Yesterday, at its grand unveiling of Chelsea
Flower Show 2015, the RHS
confirmed that there will be 15 show gardens. Also, that historic
anniversaries will be conspicuous by their absence after the year of
remembrance that was 2014, and the Great Pavilion will be a celebration of
plants… in other words, business as usual.
Fashion designer Sir Paul Smith, a devoted Chelsea fan, appeared at the
invitation of RHS Director Sue Biggs to explain how the show inspires his
work. He shared his phone snaps of Chelsea cottage gardens and juxtaposed
them with runway shots of his trademark bright suits – but included the
cautionary tip that, no matter how much we may love colour, it’s always the
classic navy blue suit that sells the most. Garden designers present were
left to draw their own conclusions.
The conference, at the city HQ of show sponsors M&G Investments, did
nothing to alter the top billing for Chelsea 2015: Prince Harry is a shoo-in
for his second Sentebale garden. There is a good chance his father will be
checking on progress during the build-up – the Prince of Wales’s Foundation
for Building Community advised on the design and building of the Mamohato
Children’s Centre in Lesotho, South Africa, which is celebrated in Matt
Keightley’s design – and no doubt the visitation of royal relatives on press
day will be the photo opportunity of the year.
Highlights and themes
One of only two women among the show garden designers, Jo Thompson’s garden
retreat for sponsor M&G Investments features a natural swimming pond
(cue threat of swimming trunks from RHS council member James Alexander
Sinclair). However, she also promises a radical “no cow parsley”
policy and maybe even clashing accents of apricot and pink.
Royal watchers aside, design pundits will be paying close attention to the
work of leading garden designer Dan Pearson, who returns to Chelsea after a
10-year absence for Laurent-Perrier and Chatsworth. His highly naturalistic
garden is inspired by the trout stream and rockery at Chatsworth, where he
has worked for several years.
Jostling behind Dan Pearson is a field of accomplished designers who have yet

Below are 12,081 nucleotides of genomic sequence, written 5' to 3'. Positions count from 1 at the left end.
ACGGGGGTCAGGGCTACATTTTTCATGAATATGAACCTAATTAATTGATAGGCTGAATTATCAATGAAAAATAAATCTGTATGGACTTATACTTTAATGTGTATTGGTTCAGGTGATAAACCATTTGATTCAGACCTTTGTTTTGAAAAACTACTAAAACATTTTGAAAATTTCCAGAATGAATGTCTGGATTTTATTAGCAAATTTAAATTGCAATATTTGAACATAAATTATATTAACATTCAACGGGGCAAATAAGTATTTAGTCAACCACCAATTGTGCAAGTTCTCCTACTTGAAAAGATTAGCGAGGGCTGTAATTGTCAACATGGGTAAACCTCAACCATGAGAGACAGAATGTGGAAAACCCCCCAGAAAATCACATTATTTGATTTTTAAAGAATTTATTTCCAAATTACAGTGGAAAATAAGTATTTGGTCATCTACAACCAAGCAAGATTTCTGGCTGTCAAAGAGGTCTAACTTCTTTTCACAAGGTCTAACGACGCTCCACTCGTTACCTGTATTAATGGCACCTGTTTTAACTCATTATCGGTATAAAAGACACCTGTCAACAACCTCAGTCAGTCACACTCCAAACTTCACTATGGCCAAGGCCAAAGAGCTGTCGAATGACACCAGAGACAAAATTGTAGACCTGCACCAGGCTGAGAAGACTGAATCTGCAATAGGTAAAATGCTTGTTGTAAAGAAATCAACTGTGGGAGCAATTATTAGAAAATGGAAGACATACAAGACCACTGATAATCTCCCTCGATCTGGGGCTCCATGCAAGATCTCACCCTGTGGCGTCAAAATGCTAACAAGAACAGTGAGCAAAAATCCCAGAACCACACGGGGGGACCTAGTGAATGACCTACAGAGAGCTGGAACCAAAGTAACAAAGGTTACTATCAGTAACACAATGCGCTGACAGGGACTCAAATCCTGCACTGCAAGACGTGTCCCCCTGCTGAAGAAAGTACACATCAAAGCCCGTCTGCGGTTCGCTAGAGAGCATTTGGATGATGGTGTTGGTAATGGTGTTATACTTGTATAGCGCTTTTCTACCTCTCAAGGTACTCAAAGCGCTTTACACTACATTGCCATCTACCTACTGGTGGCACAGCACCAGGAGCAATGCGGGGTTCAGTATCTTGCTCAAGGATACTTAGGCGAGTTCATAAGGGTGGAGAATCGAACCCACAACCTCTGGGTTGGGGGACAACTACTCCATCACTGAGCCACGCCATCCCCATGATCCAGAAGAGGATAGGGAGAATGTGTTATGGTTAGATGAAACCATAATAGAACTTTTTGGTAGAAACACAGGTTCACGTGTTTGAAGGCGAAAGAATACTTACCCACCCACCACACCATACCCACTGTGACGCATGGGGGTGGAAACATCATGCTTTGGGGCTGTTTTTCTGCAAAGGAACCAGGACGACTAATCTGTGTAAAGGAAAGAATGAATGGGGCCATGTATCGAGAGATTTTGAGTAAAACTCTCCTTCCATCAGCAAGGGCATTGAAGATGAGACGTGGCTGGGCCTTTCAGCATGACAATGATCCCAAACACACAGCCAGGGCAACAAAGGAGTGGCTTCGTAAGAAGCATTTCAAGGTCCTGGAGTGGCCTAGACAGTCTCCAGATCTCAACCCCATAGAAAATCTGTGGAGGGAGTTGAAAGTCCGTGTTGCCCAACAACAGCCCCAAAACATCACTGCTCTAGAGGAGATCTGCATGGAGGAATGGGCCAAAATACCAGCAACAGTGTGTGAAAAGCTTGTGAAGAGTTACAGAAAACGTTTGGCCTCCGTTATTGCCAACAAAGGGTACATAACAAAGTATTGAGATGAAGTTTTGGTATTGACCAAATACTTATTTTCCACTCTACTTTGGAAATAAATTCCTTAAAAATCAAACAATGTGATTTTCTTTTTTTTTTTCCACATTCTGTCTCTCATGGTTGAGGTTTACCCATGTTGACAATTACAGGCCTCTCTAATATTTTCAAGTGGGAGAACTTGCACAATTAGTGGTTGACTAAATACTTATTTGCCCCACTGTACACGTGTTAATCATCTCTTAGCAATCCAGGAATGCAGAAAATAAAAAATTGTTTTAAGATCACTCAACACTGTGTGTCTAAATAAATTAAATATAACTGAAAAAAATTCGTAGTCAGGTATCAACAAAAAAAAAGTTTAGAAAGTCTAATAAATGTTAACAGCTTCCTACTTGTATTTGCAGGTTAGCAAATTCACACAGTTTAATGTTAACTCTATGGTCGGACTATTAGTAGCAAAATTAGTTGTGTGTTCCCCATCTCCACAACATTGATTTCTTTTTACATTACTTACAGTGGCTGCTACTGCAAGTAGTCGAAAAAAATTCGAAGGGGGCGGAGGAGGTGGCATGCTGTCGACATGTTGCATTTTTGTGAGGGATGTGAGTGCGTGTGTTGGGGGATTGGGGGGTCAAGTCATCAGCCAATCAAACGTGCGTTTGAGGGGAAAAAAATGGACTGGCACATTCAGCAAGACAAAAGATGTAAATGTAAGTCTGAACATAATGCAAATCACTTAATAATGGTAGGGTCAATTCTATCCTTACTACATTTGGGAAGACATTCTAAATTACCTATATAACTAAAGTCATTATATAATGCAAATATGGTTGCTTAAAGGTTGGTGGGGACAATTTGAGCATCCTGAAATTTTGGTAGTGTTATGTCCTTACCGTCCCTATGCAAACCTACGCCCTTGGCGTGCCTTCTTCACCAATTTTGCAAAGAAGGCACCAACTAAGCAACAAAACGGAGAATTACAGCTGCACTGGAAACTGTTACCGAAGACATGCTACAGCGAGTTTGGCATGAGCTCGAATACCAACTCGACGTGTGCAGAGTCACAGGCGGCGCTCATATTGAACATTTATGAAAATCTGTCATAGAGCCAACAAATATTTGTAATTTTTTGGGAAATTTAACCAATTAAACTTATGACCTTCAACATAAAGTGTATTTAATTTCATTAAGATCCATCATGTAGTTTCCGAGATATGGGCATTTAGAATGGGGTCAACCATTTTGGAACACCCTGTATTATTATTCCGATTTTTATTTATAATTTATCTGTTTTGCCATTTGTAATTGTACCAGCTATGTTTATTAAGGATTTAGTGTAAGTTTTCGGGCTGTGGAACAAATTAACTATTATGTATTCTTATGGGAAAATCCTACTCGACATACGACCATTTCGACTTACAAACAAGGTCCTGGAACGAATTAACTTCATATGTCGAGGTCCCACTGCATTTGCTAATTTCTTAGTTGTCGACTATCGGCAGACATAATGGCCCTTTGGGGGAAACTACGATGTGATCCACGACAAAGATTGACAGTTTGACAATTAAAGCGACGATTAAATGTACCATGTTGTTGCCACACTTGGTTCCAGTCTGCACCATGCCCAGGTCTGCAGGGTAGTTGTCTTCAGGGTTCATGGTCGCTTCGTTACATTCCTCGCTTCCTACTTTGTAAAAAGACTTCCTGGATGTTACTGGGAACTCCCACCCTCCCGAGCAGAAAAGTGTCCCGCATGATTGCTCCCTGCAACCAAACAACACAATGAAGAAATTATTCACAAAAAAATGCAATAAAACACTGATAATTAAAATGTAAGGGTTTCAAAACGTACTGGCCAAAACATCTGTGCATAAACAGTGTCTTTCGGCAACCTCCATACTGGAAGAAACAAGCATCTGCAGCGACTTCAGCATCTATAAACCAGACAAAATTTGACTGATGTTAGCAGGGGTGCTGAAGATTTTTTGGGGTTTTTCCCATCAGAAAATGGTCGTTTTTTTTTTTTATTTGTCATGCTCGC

to attain quite the same degree of Chelsea kudos. The absence of other big
hitters this year, such as Cleve West, Tom Stuart-Smith, Andy Sturgeon,
could be their big chance.
The Telegraph is on Main Avenue with a modern garden by Marcus Barnett, who
has won five Chelsea medals since 2005. Inspired by the Dutch De Stijl
movement in art and architecture, the design will be modern and planted with
saturated colour – a deliberate contrast to the longstanding Chelsea
tendency towards romantic and airy schemes.
It will be interesting to see the work of James Basson again, who is designing
for L’Occitane. A British designer based in France, Basson is an expert in
Mediterranean planting. His first garden at Chelsea 2013, inspired by a
forest fire, put him on the map instantly. Expect aromatic planting
evocative of Provence but, let’s hope, with a modern twist.
Banking and investment sponsors have picked a lineup of highly reliable and
popular designers, including TV gardener Chris Beardshaw for Morgan Stanley;
Matthew Wilson for Royal Bank of Canada (with a garden on his client’s
favourite theme of water conservation), and Andrew Wilson and Gavin McWilson
for Darwin Property Investments. This last celebrates the 200th anniversay
of the Battle of Waterloo and the 1st Duke of Wellington’s legacy of
All across the show, newcomers seem to hail mostly from abroad – Singapore,
Australia, Spain and Japan – although home-grown Alan Gardner, who has won
gold at Tatton Park, is trying his hand at Chelsea for the first time with a
garden for Viking Cruises. The Rich brothers, Harry and David from Brecon,
are back with their second Chelsea garden, this time for winery Cloudy Bay
with Vital Earth.
Art is always to be found in show gardens. This year, Darren Hawkes for Brewin
Dolphin is inspired by the work of sculptors James Tyrell and Barbara
Hepworth. Arabian calligraphy appears in The Beauty of Islam garden, by
newcomer Kamelia Bin Zaal (at last, a woman to keep Jo Thompson company),
who is sponsored by her family’s property business in Dubai. Adam Frost, for
Homebase, cites modernist architect Marcel Breuer as a starting point for
his design for an inner city community.
Smaller show gardens will be slotted into either the Fresh or Artisan
categories, with Fresh gardens taking up the theme of well-being (top of the
agenda for the RHS) and all kinds of ideas popping up among the Artisan
gardens, including the 800th anniversary of Magna Carta and a trugmaker’s